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Don’t Worry. We’re Happy!
The Princeton Review ranks WC among the top twenty schools in the nation with the happiest undergraduates in its 2017 college guide released Aug. 1.
According to The Princeton Review, Washington College is among the nation’s very best institutions for undergraduate education, but its distinctive approach to mentoring undergraduates has propelled the college to the very top of the chart that measures the happiness factor. Washington College ranked 16th in the nation for Student Happiness, as noted in the 2018 edition of its college guide, The Best 382 Colleges.
Only about 15% of America’s 2,500 four-year colleges and two colleges outside the U.S. are profiled in the book, which is one of The Princeton Review’s most popular guides. Published annually since 1992, it has detailed profiles of the colleges with rating scores in eight categories. The book also has ranking lists of top 20 schools in 62 categories, including the Happiest Students category. All of the ranking lists are based on The Princeton Review’s surveys of students attending the colleges.
“I’m delighted to see Washington College featured in The Princeton Review as one of the best 382 colleges for 2018,” said College President Kurt M. Landgraf. “Washington College is all about the students, and I am proud to know that our ranking as having the happiest students speaks to our student-centric efforts that help foster memorable experiences for them that will have a positive impact both on their personal and professional lives.”
In its profile on Washington College, The Princeton Review praises WC for its “truly personalized education,” and quotes extensively from Washington College students the company surveyed for the book. Among their comments: “Living at Washington College is as good as a college experience can get.”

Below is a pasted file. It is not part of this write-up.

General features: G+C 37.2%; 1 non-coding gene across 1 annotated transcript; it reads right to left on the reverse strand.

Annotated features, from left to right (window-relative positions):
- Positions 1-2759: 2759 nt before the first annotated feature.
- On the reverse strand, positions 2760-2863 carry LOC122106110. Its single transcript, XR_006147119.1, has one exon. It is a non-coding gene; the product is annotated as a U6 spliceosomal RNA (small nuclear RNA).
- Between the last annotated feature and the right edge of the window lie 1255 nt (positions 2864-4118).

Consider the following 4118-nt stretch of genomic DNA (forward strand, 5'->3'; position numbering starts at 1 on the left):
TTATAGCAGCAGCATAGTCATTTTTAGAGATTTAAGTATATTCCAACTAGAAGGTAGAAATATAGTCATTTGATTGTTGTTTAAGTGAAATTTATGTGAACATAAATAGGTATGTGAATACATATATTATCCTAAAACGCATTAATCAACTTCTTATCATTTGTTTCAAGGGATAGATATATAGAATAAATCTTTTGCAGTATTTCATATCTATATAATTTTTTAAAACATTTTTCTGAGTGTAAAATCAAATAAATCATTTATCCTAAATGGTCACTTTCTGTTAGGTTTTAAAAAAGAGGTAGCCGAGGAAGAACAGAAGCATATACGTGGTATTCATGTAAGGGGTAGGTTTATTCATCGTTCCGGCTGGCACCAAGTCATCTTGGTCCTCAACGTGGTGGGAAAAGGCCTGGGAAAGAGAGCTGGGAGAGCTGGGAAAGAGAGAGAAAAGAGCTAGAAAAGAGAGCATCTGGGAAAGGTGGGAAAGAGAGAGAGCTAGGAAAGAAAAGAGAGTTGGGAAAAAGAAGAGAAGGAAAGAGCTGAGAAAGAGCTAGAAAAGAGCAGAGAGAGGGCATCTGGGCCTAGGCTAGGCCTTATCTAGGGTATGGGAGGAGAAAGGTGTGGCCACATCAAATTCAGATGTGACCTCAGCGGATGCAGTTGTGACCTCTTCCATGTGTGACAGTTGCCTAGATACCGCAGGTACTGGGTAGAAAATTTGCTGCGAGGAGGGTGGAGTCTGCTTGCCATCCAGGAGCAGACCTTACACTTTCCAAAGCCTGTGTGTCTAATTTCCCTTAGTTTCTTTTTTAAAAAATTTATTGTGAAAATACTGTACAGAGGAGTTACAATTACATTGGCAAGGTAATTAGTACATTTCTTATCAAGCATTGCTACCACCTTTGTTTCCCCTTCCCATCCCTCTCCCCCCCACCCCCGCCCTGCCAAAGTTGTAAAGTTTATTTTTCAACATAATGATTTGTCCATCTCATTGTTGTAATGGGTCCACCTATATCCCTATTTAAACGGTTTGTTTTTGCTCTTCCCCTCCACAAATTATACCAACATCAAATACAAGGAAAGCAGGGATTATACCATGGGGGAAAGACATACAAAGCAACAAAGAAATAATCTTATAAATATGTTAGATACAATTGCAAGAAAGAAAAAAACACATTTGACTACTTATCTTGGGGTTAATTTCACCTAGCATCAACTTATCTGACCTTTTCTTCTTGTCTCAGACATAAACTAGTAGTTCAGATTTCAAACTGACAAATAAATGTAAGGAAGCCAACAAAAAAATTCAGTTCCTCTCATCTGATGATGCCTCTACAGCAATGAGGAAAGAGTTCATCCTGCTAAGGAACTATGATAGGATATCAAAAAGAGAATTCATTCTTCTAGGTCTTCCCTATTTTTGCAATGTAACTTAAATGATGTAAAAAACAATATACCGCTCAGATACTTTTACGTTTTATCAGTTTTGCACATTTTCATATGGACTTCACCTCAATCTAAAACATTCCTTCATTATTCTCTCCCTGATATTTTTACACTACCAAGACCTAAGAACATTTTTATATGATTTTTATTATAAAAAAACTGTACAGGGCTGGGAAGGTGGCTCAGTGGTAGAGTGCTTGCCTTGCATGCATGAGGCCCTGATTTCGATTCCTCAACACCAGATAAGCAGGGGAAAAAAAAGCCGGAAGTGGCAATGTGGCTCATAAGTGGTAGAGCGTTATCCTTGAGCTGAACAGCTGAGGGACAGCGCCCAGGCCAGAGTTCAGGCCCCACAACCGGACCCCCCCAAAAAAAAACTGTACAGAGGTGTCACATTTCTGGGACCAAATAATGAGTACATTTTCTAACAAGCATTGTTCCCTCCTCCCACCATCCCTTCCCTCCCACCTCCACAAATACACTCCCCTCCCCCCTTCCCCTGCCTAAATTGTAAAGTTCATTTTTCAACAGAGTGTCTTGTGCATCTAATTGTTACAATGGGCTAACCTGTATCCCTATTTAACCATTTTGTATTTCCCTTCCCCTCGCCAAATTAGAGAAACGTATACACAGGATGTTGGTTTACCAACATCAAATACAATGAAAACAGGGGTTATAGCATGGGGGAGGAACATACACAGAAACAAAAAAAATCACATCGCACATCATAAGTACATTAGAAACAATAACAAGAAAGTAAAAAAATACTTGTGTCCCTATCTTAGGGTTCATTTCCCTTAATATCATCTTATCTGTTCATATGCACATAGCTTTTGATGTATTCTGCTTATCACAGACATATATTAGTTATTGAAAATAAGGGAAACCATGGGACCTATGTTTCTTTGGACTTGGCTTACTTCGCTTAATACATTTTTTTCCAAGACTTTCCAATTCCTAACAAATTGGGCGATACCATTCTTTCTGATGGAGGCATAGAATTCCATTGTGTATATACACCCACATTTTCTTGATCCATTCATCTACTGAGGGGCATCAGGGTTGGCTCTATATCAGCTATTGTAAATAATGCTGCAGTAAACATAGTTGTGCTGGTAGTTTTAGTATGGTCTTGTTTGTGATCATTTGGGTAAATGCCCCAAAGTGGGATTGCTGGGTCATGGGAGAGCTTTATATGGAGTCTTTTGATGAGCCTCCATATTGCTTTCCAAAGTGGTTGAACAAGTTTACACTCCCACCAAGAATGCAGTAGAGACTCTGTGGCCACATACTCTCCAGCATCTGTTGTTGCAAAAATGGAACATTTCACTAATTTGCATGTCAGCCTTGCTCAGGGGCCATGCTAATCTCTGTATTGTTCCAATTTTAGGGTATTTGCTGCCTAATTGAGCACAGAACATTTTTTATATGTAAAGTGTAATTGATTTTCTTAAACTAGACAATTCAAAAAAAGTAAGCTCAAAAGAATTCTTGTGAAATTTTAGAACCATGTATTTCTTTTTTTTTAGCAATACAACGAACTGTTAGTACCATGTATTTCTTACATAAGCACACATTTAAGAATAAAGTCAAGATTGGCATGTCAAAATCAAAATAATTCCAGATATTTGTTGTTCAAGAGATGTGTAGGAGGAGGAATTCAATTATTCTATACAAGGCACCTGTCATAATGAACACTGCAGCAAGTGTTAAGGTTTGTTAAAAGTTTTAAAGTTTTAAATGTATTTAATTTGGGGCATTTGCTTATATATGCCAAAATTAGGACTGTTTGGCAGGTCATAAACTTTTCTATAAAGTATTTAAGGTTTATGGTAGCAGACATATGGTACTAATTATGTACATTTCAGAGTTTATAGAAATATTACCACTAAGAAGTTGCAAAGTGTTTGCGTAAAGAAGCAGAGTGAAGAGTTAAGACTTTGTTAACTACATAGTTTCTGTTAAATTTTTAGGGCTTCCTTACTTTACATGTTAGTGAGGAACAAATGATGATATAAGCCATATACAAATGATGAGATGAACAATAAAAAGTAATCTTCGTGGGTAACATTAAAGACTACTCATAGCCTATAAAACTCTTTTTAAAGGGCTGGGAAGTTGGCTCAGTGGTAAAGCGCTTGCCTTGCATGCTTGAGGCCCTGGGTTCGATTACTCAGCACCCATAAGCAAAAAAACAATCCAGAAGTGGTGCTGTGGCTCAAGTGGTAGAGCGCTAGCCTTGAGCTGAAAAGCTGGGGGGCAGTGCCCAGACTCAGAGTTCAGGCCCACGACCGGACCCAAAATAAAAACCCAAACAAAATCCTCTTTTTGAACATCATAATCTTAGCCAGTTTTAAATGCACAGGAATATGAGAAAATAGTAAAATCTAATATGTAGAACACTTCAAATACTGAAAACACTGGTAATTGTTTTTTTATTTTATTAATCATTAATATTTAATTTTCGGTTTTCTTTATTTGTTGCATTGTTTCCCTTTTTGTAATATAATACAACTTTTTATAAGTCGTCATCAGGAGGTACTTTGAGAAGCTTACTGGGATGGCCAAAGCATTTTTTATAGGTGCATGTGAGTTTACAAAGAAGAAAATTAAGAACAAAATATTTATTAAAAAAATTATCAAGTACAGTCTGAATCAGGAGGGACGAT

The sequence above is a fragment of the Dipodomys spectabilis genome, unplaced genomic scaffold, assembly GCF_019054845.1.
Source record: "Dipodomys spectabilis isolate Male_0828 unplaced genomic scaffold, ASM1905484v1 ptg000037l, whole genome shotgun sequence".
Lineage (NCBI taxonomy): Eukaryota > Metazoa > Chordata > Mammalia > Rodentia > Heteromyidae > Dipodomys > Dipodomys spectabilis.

“We chose Washington College for this book because it offers outstanding academics,” said Robert Franek, Princeton Review’s editor-in-chief and author of The Best 382 Colleges. “Our selections are primarily based on our surveys of administrators at several hundred four-year colleges. We also visit dozens of colleges each year and give considerable weight to opinions of our staff and our 24-member National College Counselor Advisory Board. Most importantly, we look at valuable feedback we get from each school’s customers — our surveys of students attending them. We also keep a wide representation of colleges in the book by region, size, selectivity, and character.”
The Princeton Review does not rank colleges from 1 to 382 in any category. Instead it uses students’ ratings of their schools to compile 62 ranking lists of top 20 colleges in the book in various categories. The lists in this edition are entirely based on The Princeton Review’s student survey. The 80-question survey asks students to rate their schools on several topics and report on their campus experiences at them. Topics range from their assessments of their professors as teachers to opinions about their school’s career services. The Princeton Review explains the basis for each ranking list at http://www.princetonreview.com/college-rankings/ranking-methodology.